I started back to work recently after a brief period of furlough – it’s great to be back. While trying to get back into the swing of things, I’ve been speaking to candidates who are looking for IT jobs and inevitably I end up comparing furlough stories with them. Some people have found it boring, many have found it challenging to home school their children, and all of us have missed our loved ones. Some people I’ve spoken to have been very honest and admitted that they have enjoyed having a break in spite of all the bad things that are happening around us. And I certainly don’t begrudge them that, because I’ll admit it was nice to have some unforeseen time off, even without the option of going anywhere or doing anything.
I always thought that if I had a lengthy period of time off work, I would probably tackle lots of projects around the house and garden, and the place would look amazing. But it turns out I am no Alan Titchmarsh, and my efforts at home improvement have made me question whether I ought to embark on any task unsupervised that involves either a drill or a ladder.
I have had some personal triumphs though. I finally taught myself to crochet. I did some freelance writing. I worked on a community project for a memorial wall for local victims of COVID-19. I started running again. My cooking skills have improved.
Some of the people I’ve spoken to have used the down time to apply themselves to training or even accreditations, to further their careers. I’ve been impressed by their motivation and positivity. And it got me thinking – we’re going to be talking about lockdown for a while. Lockdown is going to be talked about in job interviews as well as in day to day life. So perhaps that’s something we ought to be prepared for, as well as the normal interview preparations that we would do as a matter of course.
If you have found yourself in the position of having to look for a job recently then I recommend giving some thought to what you would say if an interviewer were to ask how you occupied yourself during lockdown. All businesses have busier times and quieter times – so employers will be interested to find out how you can innovate, self-learn or help others during the quieter times, and asking about your lockdown experience is a great way to do that. So if you are looking for a new job at the moment, I suggest having a think about the following:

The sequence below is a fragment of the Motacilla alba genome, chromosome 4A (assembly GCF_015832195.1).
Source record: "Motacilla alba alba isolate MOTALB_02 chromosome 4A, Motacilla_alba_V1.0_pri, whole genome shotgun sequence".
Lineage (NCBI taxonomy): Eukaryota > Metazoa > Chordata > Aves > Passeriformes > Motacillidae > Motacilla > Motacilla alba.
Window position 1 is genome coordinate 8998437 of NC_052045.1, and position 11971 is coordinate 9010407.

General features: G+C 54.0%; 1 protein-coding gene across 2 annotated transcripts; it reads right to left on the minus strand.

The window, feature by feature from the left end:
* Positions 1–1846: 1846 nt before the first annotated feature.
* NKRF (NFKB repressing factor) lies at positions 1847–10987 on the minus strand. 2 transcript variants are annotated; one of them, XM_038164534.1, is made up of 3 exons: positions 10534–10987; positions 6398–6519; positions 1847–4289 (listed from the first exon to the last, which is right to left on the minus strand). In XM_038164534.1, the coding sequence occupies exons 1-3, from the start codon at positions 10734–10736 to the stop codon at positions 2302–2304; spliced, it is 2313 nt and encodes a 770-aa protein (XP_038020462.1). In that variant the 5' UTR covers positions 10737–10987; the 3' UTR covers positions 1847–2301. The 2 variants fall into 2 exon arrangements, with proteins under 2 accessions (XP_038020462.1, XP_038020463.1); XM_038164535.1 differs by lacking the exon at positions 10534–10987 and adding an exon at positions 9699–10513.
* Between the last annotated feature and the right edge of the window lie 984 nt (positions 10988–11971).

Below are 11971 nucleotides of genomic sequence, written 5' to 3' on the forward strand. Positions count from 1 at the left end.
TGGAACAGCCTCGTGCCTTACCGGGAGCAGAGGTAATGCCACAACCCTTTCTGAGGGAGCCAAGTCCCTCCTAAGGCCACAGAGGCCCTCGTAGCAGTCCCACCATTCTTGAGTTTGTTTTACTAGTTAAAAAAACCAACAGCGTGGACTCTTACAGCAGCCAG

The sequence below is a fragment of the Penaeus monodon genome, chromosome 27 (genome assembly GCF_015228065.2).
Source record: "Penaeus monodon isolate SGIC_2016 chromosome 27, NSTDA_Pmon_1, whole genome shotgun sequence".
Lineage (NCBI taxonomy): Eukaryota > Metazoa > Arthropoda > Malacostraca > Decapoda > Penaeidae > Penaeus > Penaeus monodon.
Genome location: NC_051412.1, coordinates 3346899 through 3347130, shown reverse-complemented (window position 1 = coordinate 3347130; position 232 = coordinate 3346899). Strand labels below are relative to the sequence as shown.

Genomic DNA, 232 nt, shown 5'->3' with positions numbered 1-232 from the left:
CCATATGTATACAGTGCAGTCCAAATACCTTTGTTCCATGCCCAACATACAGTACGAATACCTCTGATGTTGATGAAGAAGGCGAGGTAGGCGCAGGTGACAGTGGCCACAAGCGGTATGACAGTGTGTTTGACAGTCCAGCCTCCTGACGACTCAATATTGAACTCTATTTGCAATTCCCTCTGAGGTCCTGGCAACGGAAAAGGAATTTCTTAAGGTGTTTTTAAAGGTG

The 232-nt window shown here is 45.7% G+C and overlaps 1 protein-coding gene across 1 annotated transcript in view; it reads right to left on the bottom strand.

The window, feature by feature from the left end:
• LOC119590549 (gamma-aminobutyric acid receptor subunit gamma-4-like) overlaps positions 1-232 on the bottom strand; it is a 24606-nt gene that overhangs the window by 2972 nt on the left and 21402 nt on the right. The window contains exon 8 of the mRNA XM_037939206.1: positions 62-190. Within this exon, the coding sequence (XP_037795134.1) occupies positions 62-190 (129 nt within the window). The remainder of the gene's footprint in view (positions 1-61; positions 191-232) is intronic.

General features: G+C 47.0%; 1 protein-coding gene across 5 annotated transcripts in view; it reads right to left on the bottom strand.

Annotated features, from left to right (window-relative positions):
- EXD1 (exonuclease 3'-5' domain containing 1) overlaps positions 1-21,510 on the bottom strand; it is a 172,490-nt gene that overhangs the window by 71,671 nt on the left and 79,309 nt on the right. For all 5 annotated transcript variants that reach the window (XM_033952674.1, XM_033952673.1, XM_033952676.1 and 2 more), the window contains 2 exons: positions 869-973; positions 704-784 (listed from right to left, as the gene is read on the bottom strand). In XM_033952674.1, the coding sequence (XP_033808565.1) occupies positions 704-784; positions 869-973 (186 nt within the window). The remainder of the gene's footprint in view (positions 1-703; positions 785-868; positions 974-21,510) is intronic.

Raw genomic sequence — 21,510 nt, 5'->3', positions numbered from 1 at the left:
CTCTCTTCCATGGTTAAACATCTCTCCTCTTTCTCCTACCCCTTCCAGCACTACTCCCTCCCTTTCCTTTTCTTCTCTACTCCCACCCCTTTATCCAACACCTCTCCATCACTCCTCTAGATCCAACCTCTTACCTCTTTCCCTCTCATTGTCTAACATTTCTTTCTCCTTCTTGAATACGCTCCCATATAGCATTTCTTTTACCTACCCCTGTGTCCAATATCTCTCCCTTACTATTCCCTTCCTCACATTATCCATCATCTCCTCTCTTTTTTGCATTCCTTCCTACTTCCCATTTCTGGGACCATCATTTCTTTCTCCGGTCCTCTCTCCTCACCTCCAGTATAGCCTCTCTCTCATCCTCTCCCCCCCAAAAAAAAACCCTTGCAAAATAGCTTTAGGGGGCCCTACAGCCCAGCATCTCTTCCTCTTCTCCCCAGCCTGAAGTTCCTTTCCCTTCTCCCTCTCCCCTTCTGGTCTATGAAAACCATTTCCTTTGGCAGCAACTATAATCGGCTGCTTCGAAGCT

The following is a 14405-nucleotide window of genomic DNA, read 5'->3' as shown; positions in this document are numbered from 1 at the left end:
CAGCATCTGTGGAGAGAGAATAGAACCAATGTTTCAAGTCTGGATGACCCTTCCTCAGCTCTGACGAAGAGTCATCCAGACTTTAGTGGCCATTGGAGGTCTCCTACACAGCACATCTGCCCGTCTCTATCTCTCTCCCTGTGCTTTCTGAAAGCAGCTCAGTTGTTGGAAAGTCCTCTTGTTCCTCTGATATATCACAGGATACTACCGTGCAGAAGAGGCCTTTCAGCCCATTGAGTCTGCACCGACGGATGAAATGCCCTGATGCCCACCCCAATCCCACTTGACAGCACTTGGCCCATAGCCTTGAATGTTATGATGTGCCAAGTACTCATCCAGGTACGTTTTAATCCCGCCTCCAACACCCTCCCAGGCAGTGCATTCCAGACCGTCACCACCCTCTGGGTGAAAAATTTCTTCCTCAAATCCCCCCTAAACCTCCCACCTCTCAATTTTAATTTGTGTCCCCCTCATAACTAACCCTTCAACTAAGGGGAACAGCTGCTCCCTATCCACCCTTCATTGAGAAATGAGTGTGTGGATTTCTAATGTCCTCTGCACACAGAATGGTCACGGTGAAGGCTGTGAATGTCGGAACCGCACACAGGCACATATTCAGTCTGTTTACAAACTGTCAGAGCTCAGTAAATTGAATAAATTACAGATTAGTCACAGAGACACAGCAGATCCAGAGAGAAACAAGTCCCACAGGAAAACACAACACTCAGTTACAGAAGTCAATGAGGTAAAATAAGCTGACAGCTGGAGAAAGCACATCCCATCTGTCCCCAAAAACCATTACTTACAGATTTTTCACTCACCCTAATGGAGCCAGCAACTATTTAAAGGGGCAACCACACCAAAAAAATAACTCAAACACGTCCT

- How did you overcome challenges that were presented to you during the lockdown? (eg: adjusting to working remotely, having to juggle home schooling with a busy work diary, or being unexpectedly out of work)
- What did you achieve during the lockdown? (eg: learning a new skill, studying, home or garden projects)
- How did you help others during the lockdown? (eg: assisting vulnerable people, getting involved in community projects)
- What steps did you take to stay positive during the lockdown? (eg: socialising with friends online, working on a personal project)
I realise as I write this that I am so fortunate to be back at work, but there is still much uncertainty ahead and employers will be looking for people who can show they can adapt to a new way of working, who can have a positive influence on others, and who are pro-active and self-motivated, particularly during difficult times. There has never been a better time to prove that you can handle anything! And even if you haven’t taken all of this in your stride (I will admit to finding the first few weeks really difficult), I bet when you reflect on it you will probably surprise yourself with how well you managed to adapt and cope.
Jobseekers – it’s going to be tough out there for a while. But while we adapt to the ‘new normal’, whatever that may be, get ready to start sharing your lockdown stories, because they might just come in useful.